#Once upon a time, there was a line! Marion Charlet
From everyday places to lost paradises, from common places to timeless spaces: Marion Charlet’s drawings lead us to a fantasized reality. Born in 1982, a graduate of the Institut supérieur des Arts Appliqués de Paris, the Chelsea College of Art and Design in London and Villa Arson in Nice, Marion Charlet represents in large-format drawings a lush nature with bright colours but whose disturbing atmosphere, devoid of human presence, destabilizes the emotions of the spectator. His compositions in superimposed shots, with cinematographic framing, linear features and luminous palette were awarded the Art [ ] Collector’s Prize in October 2017.
Marlène Pegliasco: What is your relationship to drawing?
Marion Charlet: I use drawing as a more intimate means of expression, both in the way I treat them and for the viewer, the formats of my drawings do not currently exceed 100x80cm for the older ones.
Due to their formats, they may seem less “spectacular” than large formats. I use the white of the paper as a breathing zone; whether in colour (gouache/watercolour) or graphite. I usually draw standing up most of the time without moving almost statically. It’s a real moment of calm in the workshop.
M.P.: How does it feed your practice?
M.C.: This serene practice feeds more and more into my painting. It makes it possible to isolate a subject, to work it more deeply. This often gives more flexibility later on in my paintings.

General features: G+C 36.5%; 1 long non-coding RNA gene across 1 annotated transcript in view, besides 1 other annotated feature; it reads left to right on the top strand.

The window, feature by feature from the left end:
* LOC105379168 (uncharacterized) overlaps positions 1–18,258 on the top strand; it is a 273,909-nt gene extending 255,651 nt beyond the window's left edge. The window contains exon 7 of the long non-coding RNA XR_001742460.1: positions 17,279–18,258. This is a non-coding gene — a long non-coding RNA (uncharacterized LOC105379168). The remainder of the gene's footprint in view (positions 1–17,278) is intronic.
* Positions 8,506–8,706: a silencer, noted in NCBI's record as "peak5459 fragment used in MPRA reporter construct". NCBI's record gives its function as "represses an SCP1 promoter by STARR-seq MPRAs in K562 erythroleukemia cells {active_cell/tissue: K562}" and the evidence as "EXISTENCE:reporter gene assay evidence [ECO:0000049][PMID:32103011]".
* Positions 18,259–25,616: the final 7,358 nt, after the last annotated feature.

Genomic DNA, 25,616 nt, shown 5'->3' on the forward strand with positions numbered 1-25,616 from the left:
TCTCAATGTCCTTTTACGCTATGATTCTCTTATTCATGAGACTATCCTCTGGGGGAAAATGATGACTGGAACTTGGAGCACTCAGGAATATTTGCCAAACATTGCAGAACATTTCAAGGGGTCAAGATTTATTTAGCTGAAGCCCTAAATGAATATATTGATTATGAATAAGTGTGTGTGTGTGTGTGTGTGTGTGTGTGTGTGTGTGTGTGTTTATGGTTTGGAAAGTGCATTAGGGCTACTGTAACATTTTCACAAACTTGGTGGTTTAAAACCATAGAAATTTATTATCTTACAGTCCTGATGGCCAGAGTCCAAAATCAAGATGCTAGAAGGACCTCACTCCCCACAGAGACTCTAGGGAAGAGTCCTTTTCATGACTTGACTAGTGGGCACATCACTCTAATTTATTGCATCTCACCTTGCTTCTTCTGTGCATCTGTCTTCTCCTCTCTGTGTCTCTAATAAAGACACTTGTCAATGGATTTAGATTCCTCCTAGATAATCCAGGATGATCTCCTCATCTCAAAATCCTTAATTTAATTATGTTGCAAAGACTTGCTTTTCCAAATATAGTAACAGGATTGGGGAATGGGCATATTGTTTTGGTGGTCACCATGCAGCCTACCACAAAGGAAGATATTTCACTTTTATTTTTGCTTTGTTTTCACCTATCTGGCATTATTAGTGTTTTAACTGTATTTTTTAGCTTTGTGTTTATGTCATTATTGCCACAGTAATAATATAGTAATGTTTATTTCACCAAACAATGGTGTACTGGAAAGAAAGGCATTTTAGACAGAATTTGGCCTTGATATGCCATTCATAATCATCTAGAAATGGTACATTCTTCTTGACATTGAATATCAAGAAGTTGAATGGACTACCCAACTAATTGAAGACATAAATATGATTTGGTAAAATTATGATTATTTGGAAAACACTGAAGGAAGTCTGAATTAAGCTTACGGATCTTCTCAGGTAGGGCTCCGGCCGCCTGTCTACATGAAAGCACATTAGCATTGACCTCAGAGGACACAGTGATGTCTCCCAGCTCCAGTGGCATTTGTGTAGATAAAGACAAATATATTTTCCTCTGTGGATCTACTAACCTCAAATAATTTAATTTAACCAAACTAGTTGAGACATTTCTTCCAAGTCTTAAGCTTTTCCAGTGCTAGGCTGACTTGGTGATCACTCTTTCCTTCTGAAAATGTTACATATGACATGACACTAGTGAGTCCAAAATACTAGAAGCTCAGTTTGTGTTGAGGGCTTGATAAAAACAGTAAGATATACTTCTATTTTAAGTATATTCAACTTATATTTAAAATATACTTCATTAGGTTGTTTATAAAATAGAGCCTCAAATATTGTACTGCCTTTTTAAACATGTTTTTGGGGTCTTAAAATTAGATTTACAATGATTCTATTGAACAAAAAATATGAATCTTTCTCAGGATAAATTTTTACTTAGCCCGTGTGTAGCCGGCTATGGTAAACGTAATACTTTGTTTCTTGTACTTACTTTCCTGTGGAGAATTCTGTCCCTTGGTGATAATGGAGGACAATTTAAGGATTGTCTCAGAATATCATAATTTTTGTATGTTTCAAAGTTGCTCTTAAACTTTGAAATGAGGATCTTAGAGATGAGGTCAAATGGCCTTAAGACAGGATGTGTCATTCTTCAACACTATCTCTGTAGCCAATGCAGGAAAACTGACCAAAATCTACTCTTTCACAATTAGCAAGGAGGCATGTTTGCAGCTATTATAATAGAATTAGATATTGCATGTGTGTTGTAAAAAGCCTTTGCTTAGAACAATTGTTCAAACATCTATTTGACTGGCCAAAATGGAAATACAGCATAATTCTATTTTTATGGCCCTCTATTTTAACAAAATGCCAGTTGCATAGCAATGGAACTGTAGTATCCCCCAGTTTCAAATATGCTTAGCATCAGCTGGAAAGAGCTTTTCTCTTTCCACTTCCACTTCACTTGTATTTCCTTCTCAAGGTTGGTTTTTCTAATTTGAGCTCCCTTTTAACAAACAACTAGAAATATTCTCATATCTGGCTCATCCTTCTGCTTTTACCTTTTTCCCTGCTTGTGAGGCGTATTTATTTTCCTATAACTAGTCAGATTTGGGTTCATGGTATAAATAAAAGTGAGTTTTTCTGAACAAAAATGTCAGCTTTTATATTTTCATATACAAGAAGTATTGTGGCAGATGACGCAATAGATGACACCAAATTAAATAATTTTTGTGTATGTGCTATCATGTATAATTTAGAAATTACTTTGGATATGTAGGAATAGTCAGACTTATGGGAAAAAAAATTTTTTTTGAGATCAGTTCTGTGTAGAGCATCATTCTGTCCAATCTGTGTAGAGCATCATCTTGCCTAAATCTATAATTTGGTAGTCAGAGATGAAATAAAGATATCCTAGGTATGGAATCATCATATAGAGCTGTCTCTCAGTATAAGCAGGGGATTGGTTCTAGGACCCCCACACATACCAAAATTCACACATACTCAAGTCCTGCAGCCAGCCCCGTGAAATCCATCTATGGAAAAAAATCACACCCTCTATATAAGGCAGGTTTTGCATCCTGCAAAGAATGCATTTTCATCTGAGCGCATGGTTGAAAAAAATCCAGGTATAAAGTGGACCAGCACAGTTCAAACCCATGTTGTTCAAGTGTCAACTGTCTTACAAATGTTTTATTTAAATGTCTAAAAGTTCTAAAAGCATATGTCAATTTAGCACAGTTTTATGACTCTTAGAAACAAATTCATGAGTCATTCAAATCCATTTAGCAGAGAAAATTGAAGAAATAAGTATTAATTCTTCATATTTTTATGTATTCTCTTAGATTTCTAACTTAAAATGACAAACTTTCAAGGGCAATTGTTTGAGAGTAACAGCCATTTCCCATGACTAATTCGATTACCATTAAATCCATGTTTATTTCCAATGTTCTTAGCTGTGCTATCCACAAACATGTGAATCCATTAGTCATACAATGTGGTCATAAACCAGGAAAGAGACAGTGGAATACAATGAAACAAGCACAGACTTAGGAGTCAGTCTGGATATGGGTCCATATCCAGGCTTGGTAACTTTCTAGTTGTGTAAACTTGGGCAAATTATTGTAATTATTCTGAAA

M.P.: What are the aspects of your compositions?
M.C.: I work on the drawing either in colour (watercolour/gouache) or in black and white with graphite pencil. It depends completely on the subject and the vision I want to give to the drawing. I give myself the freedom to choose. For example, for the series “Glassbox” which represents 6 drawings referring to a mirror set, I preferred to use simple graphite pencils. Indeed, some of these drawings represent mountains, a reflection in a canopy, a snowball…. This was more accurate in relation to the purpose. For this purpose, I used pencils from the leanest to the greasiest in order to bring out contrasts and to reveal areas of white, areas of unspoken. There is a desire for romance and contemplation in these drawings that do not require colour. It’s a choice on my part.
On the other hand, for watercolours and gouaches in colours, what attracts me are above all various dialogues between colours (Japanese gouache which give me a good rendering close to painting); between more opaque (gouache) and more transparent areas (watercolour). These drawings take up all the space from the format to the edge. The format is often almost panoramic, so I keep this idea of zoom/camera framing.
Portrait of a draftswoman:
If I were a drawing: a watercolour by Peter Doig, “Friday 13th”.
Preferred technique: rather several, gouache, watercolour and graphite on paperThe
most unusual support: my skin, because I sometimes use felt and start drawing directly on it if I don’t have paper to hand.
“Drawing is like… “: to fly above a cloud. Knowing how to change direction like an airplane without changing course.
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